Federal Aviation Administration

FAA Minneapolis ARTCC
512 Division St.
Farmington, MN 55024

Issued: 02/27/2015 1731 (UTC) Effective: 03/05/2015 1200 (UTC)
FAA Minneapolis ARTCC Letter to Airmen: LTA-ZMP-1
**** Cancelled on 11/24/2015 1545****

Subject: MSP RNAV STARS Procedures

Cancellation: 03/04/2016 1200 (UTC)

On March 5, 2015, six RNAV STARs with Optimum Profile Descents (OPD) will be published for Minneapolis-St. Paul International Airport (MSP).  These RNAV STARs will be NOTAM’d OTS - “ATC ASSIGNED ONLY” until a planned implementation date of Tuesday, March 24, 2015.   Five RNP-AR approaches are also part of the MSP Performance Based Navigation (PBN) project and will be published on April 30, 2015.  The five conventional, or Non-OPD STARs, currently in place at MSP will remain.  The STARs to MSP satellite airports remained unchanged. 

Operators are requested to ensure flight planning resources and database information is updated in conjunction with these procedures. However, it needs to be re-emphasized that operators should not file the new MSP RNAV STARs until 3/24/15. Please continue to file the legacy STARs into MSP from 3/5/15 through 3/23/15.

The MSP RNAV STAR OPD procedures will provide more efficiency due to vertical navigation profiles. The six new RNAV STARs are the MUSCL, the KKILR, the BAINY, the TORGY, the NITZR, and the BLUEM.

Pilots can expect Minneapolis Center (ZMP) to issue a “descend via” clearance on the applicable RNAV STAR, including a landing direction and expected runway.  Pilots can also anticipate, when handed off to Minneapolis TRACON (M98), to continue descend via RNAV STAR operations unless cleared otherwise.  Depending on traffic, M98 controllers may assign a different arrival runway prior to the runway transition point to allow continuance of an optimized profile descent, OR you may receive radar vectors to a different runway than expected.

Pilots should adhere to their company policy and procedures for operating on performance-based procedures. It is important to emphasize proper Crew Resource Management (CRM), where pilots should ensure a procedure is thoroughly briefed and reviewed, particularly with these new and amended RNAV procedures before beginning the procedure profile.

As Minneapolis Center begins RNAV STARs descend via operations, here are some important pilot considerations and procedural notes:

1. You are not cleared for the vertical profile until ATC issues a “Descend Via” clearance.

2. You cannot climb to a higher altitude when issued descend via clearance.

3. If you were issued a speed to maintain and are later issued a “descend via” clearance, all published speeds become mandatory unless the controller specifically assigns a speed after the descend via clearance is issued.

4. If you are vectored off the arrival you should be given an altitude to maintain. When you are "re-cleared" on the arrival, a clearance to join the arrival only gives you lateral clearance. You should be issued a new "descend via" clearance for the vertical profile.

5. Minimum Enroute Altitudes (MEAs) are not part of the vertical profile. An MEA is based on obstruction clearance and DME NAVAID reception. They are not ATC procedure restrictions. An MEA is identified on the procedure graphic along track. Coded restrictions are depicted at the fix/NAVAID or waypoint, and are part of the vertical profile. Your Flight Management System (FMS) should have the coded restriction automated, not the MEA.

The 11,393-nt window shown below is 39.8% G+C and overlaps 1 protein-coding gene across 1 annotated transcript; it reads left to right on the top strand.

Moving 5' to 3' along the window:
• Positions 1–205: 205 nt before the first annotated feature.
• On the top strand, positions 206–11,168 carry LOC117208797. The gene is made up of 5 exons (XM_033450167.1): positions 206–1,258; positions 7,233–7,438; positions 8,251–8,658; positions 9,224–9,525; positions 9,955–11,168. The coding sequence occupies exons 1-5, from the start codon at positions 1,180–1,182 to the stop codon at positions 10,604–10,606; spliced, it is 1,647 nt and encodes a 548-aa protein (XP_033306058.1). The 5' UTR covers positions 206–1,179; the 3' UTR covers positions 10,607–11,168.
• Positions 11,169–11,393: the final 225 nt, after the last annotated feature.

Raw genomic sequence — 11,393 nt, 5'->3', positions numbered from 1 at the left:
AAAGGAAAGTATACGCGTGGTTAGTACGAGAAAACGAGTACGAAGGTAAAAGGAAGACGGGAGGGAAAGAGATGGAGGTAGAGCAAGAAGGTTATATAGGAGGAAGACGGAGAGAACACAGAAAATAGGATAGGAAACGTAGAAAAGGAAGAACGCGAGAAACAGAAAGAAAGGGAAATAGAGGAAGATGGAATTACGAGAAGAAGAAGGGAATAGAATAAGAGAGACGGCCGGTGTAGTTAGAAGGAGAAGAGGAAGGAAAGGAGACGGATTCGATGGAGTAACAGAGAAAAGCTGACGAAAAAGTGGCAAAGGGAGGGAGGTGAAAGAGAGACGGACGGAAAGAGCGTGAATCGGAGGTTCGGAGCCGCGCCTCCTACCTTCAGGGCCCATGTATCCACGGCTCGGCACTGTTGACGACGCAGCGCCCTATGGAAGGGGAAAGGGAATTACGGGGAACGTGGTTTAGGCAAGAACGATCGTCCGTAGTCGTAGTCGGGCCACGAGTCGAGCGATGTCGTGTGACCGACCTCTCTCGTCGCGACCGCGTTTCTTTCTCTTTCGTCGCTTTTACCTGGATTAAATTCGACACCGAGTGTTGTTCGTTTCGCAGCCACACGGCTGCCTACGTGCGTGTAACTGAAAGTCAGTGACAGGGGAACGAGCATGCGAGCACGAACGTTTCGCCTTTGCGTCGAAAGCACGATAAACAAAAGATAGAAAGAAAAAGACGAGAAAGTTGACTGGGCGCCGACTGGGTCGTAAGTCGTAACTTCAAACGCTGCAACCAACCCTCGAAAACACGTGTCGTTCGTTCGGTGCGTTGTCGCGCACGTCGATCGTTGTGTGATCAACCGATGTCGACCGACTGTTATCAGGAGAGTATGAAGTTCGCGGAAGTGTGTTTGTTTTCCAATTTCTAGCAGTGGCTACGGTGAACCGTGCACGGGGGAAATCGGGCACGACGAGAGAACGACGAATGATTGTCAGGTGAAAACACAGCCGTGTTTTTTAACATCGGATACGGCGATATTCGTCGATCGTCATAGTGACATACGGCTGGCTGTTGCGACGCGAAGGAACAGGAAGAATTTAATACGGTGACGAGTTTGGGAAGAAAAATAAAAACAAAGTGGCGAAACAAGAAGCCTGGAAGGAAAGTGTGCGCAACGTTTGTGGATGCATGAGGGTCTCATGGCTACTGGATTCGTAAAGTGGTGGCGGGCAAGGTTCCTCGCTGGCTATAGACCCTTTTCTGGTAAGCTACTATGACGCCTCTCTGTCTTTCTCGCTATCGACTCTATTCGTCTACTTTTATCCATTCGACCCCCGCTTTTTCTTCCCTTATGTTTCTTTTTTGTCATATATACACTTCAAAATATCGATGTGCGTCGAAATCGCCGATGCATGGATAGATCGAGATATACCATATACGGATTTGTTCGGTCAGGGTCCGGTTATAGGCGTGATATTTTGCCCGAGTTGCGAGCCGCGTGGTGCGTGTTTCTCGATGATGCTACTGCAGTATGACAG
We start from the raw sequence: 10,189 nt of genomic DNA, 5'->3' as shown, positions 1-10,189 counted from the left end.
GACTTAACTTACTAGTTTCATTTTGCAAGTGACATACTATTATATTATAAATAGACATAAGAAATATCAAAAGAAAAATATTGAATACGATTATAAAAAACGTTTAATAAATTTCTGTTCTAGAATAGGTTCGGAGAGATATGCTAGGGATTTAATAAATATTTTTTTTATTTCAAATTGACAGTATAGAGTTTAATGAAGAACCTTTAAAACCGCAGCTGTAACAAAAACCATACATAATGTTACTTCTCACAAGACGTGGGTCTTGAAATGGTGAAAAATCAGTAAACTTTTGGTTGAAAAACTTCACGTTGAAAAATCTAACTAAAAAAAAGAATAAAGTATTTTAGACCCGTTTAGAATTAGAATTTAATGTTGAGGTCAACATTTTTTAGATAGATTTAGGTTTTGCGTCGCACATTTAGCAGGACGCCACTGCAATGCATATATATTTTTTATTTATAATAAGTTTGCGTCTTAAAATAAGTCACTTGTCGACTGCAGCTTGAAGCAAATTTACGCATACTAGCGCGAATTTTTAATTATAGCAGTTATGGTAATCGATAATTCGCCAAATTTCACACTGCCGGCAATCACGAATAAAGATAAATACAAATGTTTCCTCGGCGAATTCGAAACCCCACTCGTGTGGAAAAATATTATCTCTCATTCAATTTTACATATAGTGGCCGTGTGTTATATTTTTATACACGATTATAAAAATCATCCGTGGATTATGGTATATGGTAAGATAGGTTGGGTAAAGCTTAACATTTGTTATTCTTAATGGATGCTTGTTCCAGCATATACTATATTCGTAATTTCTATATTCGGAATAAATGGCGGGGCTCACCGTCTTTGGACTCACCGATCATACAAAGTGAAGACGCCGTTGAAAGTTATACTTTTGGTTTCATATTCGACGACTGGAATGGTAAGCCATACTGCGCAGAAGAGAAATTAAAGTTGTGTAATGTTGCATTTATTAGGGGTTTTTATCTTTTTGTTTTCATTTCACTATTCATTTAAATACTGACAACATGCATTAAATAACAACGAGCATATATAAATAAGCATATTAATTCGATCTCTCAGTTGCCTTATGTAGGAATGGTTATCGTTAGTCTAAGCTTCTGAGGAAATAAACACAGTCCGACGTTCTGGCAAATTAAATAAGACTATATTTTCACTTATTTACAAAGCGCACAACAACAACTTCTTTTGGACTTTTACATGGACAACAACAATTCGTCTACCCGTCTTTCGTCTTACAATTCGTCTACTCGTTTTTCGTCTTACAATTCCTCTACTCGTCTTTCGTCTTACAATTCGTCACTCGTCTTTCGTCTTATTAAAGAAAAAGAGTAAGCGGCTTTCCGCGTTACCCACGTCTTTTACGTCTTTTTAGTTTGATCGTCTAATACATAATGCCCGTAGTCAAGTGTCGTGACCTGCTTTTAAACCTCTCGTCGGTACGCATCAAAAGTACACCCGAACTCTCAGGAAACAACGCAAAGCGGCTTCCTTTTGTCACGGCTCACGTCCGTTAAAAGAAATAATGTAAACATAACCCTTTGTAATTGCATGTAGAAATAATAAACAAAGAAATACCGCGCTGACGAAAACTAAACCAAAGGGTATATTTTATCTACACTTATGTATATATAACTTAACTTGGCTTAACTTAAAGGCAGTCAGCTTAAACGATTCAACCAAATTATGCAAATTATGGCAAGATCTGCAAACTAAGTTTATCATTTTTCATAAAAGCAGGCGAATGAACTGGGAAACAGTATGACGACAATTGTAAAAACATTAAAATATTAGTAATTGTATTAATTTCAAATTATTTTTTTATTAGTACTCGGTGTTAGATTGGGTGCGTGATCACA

Implementation Plans -  March 24, 2015, to approximately April 21, 2015: 

During this break-in period, MSP’s airport arrival rate (AAR) will be reduced to allow controllers and pilots the opportunity to become proficient with the new procedures.  Pilots flying into MSP may be issued reroutes, experience departure delays and/or airborne holding, be vectored for expanded MIT, among other initiatives to control volume during the break-in period.  Additionally, the Command Center will be issuing daily route advisories requiring mandatory city-pair preference routes to help manage volume.  This advisory will be available at the Command Center website:


-        Minneapolis Center will issue a landing direction and expected landing runway. Minneapolis Approach may assign a different runway prior to the runway transition point to allow continuance of an optimized profile descent, OR you may receive radar vectors to a different runway than expected.

-        ZMP ATC-assigned only transitions:

MUSCL STAR: KAMMA-JERMN transition is ATC-assigned only

BLUEM STAR: HELLO-OOPEE transition is ATC-assigned only

-        MSP TRACON Overflight traffic at or below 17,000 may be rerouted or altitude amended to navigate through new airspace configurations resulting from the new RNAV OPD STARs.

-        MSP TRACON Satellite departures may be altitude capped briefly, depending on traffic, due to new procedures and airspace configurations.

A detailed explanation of the associated routes, procedures and changes is available on the FAA ATCSCC website at: There you will find updated information on all the March 5, 2015 changes as well as ATC preferred routings to city pairs.

For questions or comments, please contact the Minneapolis Center Airspace and Procedures Office at (651)463-5599.








Kelly C. Nelson
Air Traffic Manager, FAA Minneapolis ARTCC